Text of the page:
Monday 20 July 2015

Using Easy2Boot with UEFI-only systems


Many people have asked me 'how can I boot to E2B and select a UEFI payload, if I only have one UEFI-only system'?

This is an (old) blog post - Easy2Boot v2 now includes agFM UEFI boot files, so you can directly UEFI-boot to any payload or ISO file from the agFM menu system. You can also add Ventoy too!

Due to some systems have buggy BIOSes, it is best to have two E2B USB drives, one for UEFI booting and payloads and the other for MBR booting and MBR payloads.

SWITCH_E2B.exe is a Windows utility that allows you to switch .imgPTN images without booting in MBR-mode.

eBook #3 contains full details and URLs to sample WinPE downloads.


As you probably know, to boot via UEFI, we need a FAT partition on the USB drive.

This can be in the form of a FAT32 EFI partition or a 'simple' MBR FAT32 partition.

The UEFI firmware will look at the first FAT partition on a USB drive and then look for a \EFI\BOOT\bootx64.efi or \EFI\BOOT\bootia32.efi boot file (depending on if it is a 64-bit UEFI system or a 32-bit UEFI system).

Easy2Boot and Grub4dos

Easy2Boot uses grub4dos. Grub4dos contains code that will only run from a IBM-compatible BIOS - it is not compatible with UEFI booting because there is no BIOS interrupt support from UEFI and the CPU is in a completely different mode.

How Easy2Boot supports UEFI

Say we have an ISO which supports UEFI-booting such as Clonezilla. Typically, CloneZilla has both 32-bit and 64-bit EFI boot files and so can be booted from both 32-bit and 64-bit UEFI systems.

To UEFI-boot from a USB drive instead of a CD, we need to have a FAT32 partition on the USB drive that contains the CloneZilla files.

The Easy2Boot MakePartImage ToolKit (MPI Toolkit) actually makes a FAT32 partition in memory, copies the ISO file contents to it and then saves it as a .imgPTN file. The .imgPTN file can then be copied to your E2B USB drive as a 'payload' file. It is a sector-for-sector copy of a complete partition.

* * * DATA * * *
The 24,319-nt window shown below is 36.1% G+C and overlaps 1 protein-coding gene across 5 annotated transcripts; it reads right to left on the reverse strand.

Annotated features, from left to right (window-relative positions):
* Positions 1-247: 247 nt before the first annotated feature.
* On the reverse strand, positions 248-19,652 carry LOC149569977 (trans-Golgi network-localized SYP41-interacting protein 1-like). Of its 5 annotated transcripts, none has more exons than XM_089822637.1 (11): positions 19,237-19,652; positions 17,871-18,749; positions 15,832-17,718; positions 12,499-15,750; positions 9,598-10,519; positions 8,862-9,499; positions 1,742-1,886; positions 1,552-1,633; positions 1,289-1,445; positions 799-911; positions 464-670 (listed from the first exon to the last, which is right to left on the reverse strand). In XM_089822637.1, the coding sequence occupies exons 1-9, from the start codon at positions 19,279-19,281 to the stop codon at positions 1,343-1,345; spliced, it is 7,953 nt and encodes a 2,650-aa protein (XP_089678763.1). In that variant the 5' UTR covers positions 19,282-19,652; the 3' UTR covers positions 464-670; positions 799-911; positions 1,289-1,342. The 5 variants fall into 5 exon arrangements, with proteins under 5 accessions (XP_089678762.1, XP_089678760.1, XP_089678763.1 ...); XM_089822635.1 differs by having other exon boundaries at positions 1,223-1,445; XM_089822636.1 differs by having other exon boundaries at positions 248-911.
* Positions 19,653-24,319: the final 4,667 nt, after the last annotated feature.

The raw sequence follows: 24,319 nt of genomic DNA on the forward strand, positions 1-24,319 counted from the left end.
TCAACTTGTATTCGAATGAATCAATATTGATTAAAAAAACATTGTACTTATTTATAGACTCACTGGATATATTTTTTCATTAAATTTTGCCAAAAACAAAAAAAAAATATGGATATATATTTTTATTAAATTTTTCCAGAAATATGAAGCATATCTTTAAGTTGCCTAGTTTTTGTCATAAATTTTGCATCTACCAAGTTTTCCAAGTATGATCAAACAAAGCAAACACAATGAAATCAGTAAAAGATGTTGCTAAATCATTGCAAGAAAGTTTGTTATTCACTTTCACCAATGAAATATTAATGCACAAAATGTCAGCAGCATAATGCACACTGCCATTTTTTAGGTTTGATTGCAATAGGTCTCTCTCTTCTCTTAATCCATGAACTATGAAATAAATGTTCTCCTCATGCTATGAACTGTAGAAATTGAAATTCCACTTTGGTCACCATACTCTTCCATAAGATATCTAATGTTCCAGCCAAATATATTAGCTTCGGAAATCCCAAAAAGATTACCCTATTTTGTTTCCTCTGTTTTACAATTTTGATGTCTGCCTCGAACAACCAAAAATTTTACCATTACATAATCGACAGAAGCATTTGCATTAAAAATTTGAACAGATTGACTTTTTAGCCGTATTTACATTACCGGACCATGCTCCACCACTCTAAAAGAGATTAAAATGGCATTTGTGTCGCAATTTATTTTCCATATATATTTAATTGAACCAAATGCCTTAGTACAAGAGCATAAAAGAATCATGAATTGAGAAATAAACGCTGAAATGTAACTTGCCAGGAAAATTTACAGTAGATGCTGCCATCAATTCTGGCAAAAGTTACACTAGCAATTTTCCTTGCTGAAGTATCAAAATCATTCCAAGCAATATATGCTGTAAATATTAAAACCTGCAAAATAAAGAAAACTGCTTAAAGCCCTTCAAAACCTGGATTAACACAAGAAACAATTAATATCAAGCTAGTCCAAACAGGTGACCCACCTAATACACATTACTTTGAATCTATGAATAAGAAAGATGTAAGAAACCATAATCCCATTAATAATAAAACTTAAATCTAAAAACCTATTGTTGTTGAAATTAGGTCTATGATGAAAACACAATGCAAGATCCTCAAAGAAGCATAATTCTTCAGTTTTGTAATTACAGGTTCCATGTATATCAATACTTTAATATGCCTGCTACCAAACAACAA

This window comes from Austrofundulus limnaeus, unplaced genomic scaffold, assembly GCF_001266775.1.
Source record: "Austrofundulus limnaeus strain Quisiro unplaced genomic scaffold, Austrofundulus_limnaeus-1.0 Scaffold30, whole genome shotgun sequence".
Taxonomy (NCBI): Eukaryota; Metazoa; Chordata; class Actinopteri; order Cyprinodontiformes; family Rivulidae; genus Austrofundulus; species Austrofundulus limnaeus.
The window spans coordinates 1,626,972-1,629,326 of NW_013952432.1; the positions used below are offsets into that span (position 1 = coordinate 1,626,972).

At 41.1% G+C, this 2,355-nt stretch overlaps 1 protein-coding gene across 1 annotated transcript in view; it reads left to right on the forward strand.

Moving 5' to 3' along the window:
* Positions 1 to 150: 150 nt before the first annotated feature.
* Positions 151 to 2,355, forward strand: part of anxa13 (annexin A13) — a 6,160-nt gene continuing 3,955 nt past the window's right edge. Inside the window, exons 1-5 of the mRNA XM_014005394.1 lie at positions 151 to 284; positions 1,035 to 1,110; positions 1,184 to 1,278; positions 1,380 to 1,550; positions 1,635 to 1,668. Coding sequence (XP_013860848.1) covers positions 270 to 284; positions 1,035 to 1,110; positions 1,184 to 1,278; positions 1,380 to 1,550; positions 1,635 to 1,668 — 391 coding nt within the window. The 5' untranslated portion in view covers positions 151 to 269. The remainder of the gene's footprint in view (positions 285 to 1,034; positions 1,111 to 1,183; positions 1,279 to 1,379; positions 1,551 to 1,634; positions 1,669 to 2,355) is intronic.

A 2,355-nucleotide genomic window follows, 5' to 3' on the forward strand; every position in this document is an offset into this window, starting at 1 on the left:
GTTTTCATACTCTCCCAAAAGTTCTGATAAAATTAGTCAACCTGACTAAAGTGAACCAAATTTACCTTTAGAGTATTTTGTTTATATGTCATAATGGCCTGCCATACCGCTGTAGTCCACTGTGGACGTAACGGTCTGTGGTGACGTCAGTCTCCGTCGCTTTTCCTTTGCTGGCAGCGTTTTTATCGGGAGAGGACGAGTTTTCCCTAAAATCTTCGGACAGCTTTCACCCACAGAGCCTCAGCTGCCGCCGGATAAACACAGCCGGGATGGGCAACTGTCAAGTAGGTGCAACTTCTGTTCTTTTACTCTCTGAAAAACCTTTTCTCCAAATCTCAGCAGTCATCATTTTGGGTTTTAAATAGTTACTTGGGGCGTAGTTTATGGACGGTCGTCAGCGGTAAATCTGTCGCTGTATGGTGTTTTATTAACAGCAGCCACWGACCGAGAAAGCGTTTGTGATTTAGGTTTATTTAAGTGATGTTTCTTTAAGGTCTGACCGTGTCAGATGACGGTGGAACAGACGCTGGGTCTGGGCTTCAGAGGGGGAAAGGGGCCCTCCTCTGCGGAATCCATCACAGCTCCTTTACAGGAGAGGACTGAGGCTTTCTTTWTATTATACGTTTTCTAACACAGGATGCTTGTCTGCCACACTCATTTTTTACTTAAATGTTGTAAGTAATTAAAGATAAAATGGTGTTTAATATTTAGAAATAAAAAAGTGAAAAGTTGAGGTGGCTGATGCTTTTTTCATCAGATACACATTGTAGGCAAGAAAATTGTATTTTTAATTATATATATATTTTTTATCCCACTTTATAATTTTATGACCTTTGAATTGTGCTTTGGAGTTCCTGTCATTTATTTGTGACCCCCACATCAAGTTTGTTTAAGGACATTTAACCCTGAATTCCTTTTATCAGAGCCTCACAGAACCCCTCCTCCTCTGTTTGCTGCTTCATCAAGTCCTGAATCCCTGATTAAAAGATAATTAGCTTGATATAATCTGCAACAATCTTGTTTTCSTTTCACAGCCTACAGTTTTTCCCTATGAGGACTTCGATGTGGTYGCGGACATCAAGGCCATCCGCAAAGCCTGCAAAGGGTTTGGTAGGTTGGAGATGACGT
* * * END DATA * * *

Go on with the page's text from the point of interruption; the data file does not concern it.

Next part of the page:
When you select this .imgPTN file from the E2B menu (or using SWITCH_E2B.exe), E2B will replace the partition table on the E2B USB drive with a partition table which 'points' to the .imgPTN file. We now have a single FAT32 'simple' MBR-style partition on our E2B USB drive which we can connect to a UEFI system.

The UEFI system will see the .EFI boot file on the FAT32 partition and allow us to boot from it.

For more details about UEFI-booting, see this page on the E2B website.

Catch 22

The problem with E2B\grub4dos is that we need to boot in MBR\CSM\Legacy (IBM-compatible BIOS) mode, in order to select a UEFI payload .imgPTN file.


Easy2Boot does not contain any UEFI boot manager such as rEFInd because of one really annoying bug that seems to be in many UEFI systems. These systems will NOT MBR-boot if a valid UEFI boot file is detected. Even if you enable CSM support and disable secure-boot in the UEFI firmware, these 'bad' systems will not MBR-boot to E2B! This means we cannot run E2B or any 'MBR\CSM' ISOs or other MBR\CSM payloads on those systems.

Even if we just ignore these 'bad' UEFI systems, it also means that our E2B USB drive would need to be FAT32 and so would be limited to 4GB files.

This is why E2B uses this 'partition swap' system. All UEFI systems 'should' boot from a simple FAT32 USB drive as long as it contains the correct UEFI boot files. It also means that Secure Boot should work because we don't need to use a UEFI boot manager.


In order to select the desired UEFI payload on our E2B USB drive, we need to replace the partition table on the E2B USB drive.

One way is to use the new SWITCH_E2B.exe Windows utility - just double-click on a .imgPTN file and it will be 'switched-in' and replace the E2B partitions.